Could a Great Insight Backfire?

Quick Read: Rooted in a universal insight about play and its potential, Barbie’s new film is brilliant. But could that very insight be its undoing? 

Using imagination as the USP to sell something is nothing new.

But using imagination as a means to reshape a brand’s narrative into that of a more affirmative and purportedly more inclusive discourse is.

At least that’s what the new Barbie campaign does. To good effect.

In a new film by BBDO called “Imagine The Possibilities”, Barbie speaks of the power of imagination that allows girls to explore their potential.

It’s twitter page shows how the brand has begun to drive conversations around topics like inspiring confidence, celebrating boldness, encouraging self expression and calling out the ‘inner superstar’.

For a brand that has often been accused of perpetuating an epidemic of body hatred, this campaign seems to hold promise in getting parents to reappraise the role Barbie can play in a child’s life. At least a cursory look into the comments in the film’s YouTube page seems to suggest so.

The film is great because of its brilliant insight – when a girl plays with Barbie she imagines everything that she can become.

But ironically it is this very insight that could be its undoing. 

If when a girl plays with Barbie, she imagines everything that she can become, wouldn’t such an imagination naturally get rooted in a (misguided) notion –  i.e., the notion that her dream of becoming this someone could be a function of her growing up to look as ‘perfect & pretty’ as the Barbie dolls seem to her?

The jury is out.

Only time will tell if this can make any substantial dent in the brand imagery for Barbie in the long term beyond the seemingly positive discourse of “seek your inner superstar”.

Meanwhile, did you hear about Lammily?


It is feted as as the “first fashion doll with realistic proportions”.

[Bonus Link: Did you know that every woman in every Disney/Pixar movie in the past decade has the exact same face? You should check this out.]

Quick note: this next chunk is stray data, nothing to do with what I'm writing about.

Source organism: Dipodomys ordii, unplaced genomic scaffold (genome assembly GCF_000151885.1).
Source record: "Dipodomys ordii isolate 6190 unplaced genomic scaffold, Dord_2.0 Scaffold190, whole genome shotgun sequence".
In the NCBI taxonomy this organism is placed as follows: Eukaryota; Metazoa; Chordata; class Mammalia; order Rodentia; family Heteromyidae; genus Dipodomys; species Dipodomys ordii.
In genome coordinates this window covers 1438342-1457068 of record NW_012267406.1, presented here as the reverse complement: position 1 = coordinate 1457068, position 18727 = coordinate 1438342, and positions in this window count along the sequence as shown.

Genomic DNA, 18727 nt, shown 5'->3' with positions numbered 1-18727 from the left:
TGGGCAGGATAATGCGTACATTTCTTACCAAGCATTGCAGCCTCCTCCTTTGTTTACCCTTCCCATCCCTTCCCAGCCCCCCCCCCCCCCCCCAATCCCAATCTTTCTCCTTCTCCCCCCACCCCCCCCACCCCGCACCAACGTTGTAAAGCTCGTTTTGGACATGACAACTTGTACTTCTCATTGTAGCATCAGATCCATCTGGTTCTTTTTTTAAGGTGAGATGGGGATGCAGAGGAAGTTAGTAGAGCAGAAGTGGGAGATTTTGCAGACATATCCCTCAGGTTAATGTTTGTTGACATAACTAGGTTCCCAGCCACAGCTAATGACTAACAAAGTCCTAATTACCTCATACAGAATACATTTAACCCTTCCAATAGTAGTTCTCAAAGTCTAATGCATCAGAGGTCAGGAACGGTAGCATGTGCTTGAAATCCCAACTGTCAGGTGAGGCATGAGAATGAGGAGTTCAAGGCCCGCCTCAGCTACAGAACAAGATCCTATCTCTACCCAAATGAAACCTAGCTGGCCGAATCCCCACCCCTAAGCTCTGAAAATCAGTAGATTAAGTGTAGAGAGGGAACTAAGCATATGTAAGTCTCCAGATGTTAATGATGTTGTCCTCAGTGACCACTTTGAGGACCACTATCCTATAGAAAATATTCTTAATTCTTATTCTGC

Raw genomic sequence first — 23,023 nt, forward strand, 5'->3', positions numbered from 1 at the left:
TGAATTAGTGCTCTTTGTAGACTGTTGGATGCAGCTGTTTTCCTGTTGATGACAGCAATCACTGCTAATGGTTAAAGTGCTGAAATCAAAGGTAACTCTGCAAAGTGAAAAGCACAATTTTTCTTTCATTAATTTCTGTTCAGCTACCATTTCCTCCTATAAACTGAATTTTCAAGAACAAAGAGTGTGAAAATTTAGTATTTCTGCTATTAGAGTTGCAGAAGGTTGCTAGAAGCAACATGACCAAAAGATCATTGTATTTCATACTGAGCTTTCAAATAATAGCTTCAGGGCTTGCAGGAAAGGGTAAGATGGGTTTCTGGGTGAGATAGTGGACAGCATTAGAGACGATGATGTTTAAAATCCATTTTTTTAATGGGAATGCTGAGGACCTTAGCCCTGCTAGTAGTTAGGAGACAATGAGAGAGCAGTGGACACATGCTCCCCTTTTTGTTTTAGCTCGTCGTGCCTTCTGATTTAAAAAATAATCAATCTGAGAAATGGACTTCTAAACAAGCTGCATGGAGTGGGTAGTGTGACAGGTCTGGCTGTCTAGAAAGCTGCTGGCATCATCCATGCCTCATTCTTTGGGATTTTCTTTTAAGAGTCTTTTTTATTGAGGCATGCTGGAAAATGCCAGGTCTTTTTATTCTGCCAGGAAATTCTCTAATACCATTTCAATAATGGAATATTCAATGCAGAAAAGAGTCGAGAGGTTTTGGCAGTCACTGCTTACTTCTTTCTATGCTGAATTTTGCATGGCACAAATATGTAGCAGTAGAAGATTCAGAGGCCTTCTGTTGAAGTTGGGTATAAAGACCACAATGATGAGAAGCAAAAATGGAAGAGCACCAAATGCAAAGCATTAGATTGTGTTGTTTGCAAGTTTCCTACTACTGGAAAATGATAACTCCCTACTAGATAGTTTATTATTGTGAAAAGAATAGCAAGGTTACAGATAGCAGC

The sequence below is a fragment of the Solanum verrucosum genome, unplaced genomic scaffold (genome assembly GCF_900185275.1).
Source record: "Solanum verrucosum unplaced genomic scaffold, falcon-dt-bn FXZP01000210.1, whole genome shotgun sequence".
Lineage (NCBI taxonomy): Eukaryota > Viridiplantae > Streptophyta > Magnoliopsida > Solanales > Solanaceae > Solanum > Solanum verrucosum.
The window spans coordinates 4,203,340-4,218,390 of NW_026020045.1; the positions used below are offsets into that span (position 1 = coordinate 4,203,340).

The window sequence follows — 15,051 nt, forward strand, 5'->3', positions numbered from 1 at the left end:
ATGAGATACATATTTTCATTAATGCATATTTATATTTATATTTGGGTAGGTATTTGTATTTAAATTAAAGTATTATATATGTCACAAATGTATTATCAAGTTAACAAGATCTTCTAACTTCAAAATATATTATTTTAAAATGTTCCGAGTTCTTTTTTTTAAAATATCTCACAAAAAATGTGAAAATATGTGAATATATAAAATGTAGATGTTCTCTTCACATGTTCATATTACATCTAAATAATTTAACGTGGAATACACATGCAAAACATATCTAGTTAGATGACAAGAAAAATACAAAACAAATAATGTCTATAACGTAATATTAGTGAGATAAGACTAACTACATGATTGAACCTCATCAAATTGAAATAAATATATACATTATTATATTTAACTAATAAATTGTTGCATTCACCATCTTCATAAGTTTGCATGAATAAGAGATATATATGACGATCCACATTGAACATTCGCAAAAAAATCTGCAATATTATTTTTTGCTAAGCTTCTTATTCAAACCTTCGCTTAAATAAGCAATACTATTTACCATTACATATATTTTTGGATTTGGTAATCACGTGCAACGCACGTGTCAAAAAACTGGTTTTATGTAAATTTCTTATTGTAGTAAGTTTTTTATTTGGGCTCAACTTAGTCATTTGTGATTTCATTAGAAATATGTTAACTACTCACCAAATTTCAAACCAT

(Featured Image source:

Imagination. For Selling and Unselling

Quick Read: Evoking imagination has always been a classic trick in the marketers’ book. Let’s see some recent examples where it’s been used to sell. And to unsell.

Man-eaters and the ritual of imagination

For four years, Dutch designer Daniel Disselkoen made the same journey on the same tram route to his art academy, and realised that he had stopped looking out of the window and being curious about what he might see. So he developed a simple little real-world hack called Man-eater.

Predicated around the idea that familiarity with a subject, our environment, surroundings or routine can limit discovery, Man-eater is a simple yet compelling call to action to invoke our imagination to make extra ordinary out of the ordinary.

Is at about seeing the world through a child’s eyes? 

Museum of Childhood

Museum of Childhood (yes, there indeed is a museum by that name!) says exactly the same thing in its recent campaign – wherein with a bit of imagination, the medium and the context become the key parts of it’s message. spaceman_aotw


(Check out the other executions at this blog post)

Banana Bunkers that look like…um.. bananas?

It appears that it doesn’t require a hell lot of imagination to see why this particular product of GroupOn turned to be its most popular post on Facebook ever! Screen Shot 2015-04-01 at 11.28.33 PM But GroupOn’s real imaginativeness came to the forefront in what happened after the post went live.

Knowing full well of what is to come, they decided to stay ahead of the hilarity and replied each and every one of the comments on their Facebook post. Check out this snapshot of the epic comments that followed!

Now that’s some great imaginativeness to combat (and perhaps even abet) imagination!

And meanwhile else where..

Can imagination be used to ‘unsell’?

The Gun Shop‘ had recently popped up on Manhattan with a store front that read “First Time Gun Owners” in big, bold letters. The catch? Each gun in the store had been tagged with its history: from shooting a mom in Walmart to the Sandy Hook massacres. The result: imagination that just ‘unsells’!